Wherever i go, i always introduce the palumara as a typical culinary from Central Sulawesi. In fact, I always say that it is a compulsory food for our family. The dining table is incomplete without the presence of Palumara.

No exception to my friend, Tshering Palden, Chief of Editor Kuensel, influential newspaper in Bhutan and Maran Htoi Aung, Editor at Kachin Waves, a daily newspaper in Myanmar. They were my room-mate when i got fellowship from Temasek Foundation in 2019, last year.

To be easy to understand, I call Palumara a Yellow Fish Soup.

Fortunately, because i was in singapore, i easily found spices to make palumara. I can get tomatoes, orange leaves, lime, chili, turmeric, red onion and garlic, lemongrass and basil in local market. 

To cook the Palumara, i bought some Small Yellow Selar. Singaporeans named it Kunning atau Ikan Kuning.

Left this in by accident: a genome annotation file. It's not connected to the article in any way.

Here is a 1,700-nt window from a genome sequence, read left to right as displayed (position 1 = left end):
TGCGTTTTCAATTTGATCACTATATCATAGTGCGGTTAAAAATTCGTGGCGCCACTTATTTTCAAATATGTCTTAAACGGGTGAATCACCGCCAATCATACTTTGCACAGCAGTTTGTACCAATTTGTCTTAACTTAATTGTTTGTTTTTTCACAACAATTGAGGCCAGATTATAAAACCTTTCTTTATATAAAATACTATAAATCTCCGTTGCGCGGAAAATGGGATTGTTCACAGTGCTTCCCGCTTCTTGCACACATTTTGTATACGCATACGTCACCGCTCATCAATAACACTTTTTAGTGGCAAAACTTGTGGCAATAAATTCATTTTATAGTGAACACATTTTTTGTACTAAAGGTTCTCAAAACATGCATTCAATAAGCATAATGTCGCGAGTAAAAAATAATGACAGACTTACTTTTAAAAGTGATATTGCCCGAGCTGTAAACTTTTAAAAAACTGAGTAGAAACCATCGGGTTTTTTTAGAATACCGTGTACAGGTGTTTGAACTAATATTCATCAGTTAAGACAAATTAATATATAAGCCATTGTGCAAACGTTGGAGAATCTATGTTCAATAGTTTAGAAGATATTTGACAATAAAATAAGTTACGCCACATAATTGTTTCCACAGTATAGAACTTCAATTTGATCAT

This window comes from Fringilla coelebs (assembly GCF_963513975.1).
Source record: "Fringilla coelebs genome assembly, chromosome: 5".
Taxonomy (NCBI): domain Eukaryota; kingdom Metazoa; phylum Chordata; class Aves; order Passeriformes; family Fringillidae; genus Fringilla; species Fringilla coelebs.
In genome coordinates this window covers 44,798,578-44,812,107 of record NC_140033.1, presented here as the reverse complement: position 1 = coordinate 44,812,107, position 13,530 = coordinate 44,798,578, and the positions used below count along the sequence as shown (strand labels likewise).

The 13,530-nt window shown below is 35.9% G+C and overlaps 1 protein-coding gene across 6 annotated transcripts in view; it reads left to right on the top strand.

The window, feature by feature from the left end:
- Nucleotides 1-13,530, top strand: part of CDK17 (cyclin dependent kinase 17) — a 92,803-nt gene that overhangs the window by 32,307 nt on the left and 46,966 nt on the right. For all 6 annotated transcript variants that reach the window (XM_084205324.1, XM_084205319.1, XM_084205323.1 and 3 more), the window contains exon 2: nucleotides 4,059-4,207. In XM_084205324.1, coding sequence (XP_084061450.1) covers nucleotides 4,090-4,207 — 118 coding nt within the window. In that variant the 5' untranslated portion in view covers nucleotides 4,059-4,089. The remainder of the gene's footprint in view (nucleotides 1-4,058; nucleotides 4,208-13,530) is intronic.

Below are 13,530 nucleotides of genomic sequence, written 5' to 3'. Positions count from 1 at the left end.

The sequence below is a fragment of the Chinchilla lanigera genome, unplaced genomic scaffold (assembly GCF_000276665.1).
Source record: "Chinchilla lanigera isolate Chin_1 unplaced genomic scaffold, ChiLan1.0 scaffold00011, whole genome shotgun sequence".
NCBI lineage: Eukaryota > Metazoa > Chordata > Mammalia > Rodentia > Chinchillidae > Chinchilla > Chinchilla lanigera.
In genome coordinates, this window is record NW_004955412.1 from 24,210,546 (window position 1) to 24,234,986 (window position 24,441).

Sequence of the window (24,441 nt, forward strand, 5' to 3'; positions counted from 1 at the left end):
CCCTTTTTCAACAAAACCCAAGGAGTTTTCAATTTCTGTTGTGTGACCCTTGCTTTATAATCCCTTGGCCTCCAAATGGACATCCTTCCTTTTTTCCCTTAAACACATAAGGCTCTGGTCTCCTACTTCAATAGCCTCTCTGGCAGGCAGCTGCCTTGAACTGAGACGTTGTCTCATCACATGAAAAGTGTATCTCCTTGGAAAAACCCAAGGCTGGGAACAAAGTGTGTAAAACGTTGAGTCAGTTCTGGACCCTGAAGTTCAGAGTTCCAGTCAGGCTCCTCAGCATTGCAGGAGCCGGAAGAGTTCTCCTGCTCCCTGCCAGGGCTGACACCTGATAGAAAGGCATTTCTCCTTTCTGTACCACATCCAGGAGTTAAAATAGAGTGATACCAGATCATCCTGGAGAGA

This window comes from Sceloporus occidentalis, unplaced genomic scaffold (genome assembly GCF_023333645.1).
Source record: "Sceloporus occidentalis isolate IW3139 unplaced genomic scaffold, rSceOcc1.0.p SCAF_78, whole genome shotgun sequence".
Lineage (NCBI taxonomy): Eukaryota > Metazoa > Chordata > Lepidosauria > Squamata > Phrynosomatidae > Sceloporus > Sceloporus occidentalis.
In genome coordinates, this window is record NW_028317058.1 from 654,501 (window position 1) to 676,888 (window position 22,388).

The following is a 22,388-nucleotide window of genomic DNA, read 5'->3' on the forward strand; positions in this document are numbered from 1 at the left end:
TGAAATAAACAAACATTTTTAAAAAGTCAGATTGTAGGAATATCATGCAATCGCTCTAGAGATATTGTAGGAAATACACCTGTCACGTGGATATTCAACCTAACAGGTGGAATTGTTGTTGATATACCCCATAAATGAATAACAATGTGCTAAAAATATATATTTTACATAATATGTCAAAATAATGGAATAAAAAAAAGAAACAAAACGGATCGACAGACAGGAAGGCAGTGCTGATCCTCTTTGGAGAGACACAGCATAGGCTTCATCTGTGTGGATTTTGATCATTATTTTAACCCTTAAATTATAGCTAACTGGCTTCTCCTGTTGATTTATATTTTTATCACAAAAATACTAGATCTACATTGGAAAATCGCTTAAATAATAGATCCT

Cooking palumara is so asy. After the fish is washed, wash with a little salt and squeeze the lime. After that, prepare a skillet and heat the cooking oil. The stove fire is moderate.

The first time put the thinly sliced ​​red onion into the hot cooking oil. Lighten a little and then add the garlic then the chili is also thinly sliced. Stir to evenly mature. After the basic spices are mixed, just add lime leaves. Saute until it comes out of the scent. If it’s fragrant enter the fish then turmeric. Add salt or flavoring. If you don’t want flavoring, use sugar. Stir it up. Then let stand for a while until the spices soak.

If you believe the spices have seeped into the fish meat, add about 300 milliliters of water. Add thinly sliced tomatoes. Let it boil until the fish is cooked. Don’t forget to add a little lemon juice to get a fresh taste. Palumara was ready.

Finally, Palumara goes to Singapore. Come on, let’s eat. The dinner table in our room in Kent Vale Apartement is enough for six guests. ***